I can't resist shouting out Jesse Q. Sutanto's Vera Wong’s Unsolicited Advice for Murderers ( | After Dial A for Aunties, I'm all-in for her work!


March 21

Book cover of Robin Gow's Dear Mothman

Robin Gow's Dear Mothman (

Description from Publisher:

"A moving middle-grade novel in verse, about a young trans boy dealing with the loss of his friend by writing to his favorite cryptid, Mothman

"Halfway through sixth grade, Noah's best friend and the only other trans boy in his school, Lewis, passed away in a car accident. Lewis was adventurous and curious, always bringing a new paranormal story to share with Noah. Together they daydreamed about cryptids and shared discovering their genders and names. After his death, lonely and yearning for someone who could understand him like Lewis once did, Noah starts writing letters to Mothman, wondering if he would understand how Noah feels and also looking for evidence of Mothman's existence in the vast woods surrounding his small Poconos town. Noah becomes determined to make his science fair project about Mothman, despite his teachers and parents urging him to make a project about something 'real.'

"Meanwhile, as Noah tries to find Mothman, Noah also starts to make friends with a group of girls in his grade, Hanna, Molly, and Alice, with whom he'd been friendly, but never close to. Now, they welcome him, and he starts to open up to each of them, especially Hanna, who Noah has a crush on. But as strange things start to happen and Noah becomes sure of Mothman's existence, his parents and teachers don't believe him. Noah decides it's up to him to risk everything, trek into the woods, and find Mothman himself."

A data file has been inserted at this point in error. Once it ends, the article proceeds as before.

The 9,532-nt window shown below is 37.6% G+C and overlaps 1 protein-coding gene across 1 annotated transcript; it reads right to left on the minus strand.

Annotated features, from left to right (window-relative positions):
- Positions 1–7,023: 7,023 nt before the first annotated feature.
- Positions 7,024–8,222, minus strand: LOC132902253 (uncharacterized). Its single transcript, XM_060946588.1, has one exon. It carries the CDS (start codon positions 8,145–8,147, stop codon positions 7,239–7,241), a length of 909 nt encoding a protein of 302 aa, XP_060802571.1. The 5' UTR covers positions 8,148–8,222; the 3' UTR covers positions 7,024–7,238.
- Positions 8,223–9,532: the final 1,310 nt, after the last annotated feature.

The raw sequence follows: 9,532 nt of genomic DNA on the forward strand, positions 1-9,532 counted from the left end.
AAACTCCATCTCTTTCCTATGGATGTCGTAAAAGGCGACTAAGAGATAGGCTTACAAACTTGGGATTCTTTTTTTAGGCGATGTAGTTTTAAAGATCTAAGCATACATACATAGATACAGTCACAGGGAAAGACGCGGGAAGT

Why I want to read it:

Mothman has long been one of the stories that intrigues me most, both as a WV native and because The Mothman Prophecies film scared me beyond all reason. (Seriously: it is deeply creepy.) The idea that Mothman could provide comfort to someone is therefore so appealing, and I think this story sounds tender and beautiful.


I'm also so excited about Alisha Rai's While You Were Dreaming ( |, her YA debut!


March 28

Book cover of Clint Smith's Above Ground

Clint Smith's Above Ground ( |

Description from Publisher:

"A remarkable poetry collection from Clint Smith, the #1 New York Times bestselling and National Book Critics Circle award-winning author of How the Word Is Passed.

"Clint Smith's vibrant and compelling new collection traverses the vast emotional terrain of fatherhood, and explores how becoming a parent has recalibrated his sense of the world. There are poems that interrogate the ways our lives are shaped by both personal lineages and historical institutions. There are poems that revel in the wonder of discovering the world anew through the eyes of your children, as they discover it for the first time. There are poems that meditate on what it means to raise a family in a world filled with constant social and political tumult. Above Ground wrestles with how we hold wonder and despair in the same hands, how we carry intimate moments of joy and a collective sense of mourning in the same body. Smith's lyrical, narrative poems bring the reader on a journey not only through the early years of his children's lives, but through the changing world in which they are growing up--through the changing world of which we are all a part.

"Above Ground is a breathtaking collection that follows Smith's first award-winning book of poetry, Counting Descent."

Why I want to read it:

With only two works—How the Word Is Passed and Counting Descent—Smith has become one of my favorite authors. Poetry isn't always my go-to read, the latter collection is accessible and powerful and just beautiful. This is an auto-read author and a must-read release.


Mark Oshiro's Into the Light ( is one more upcoming release I can't resist shouting out!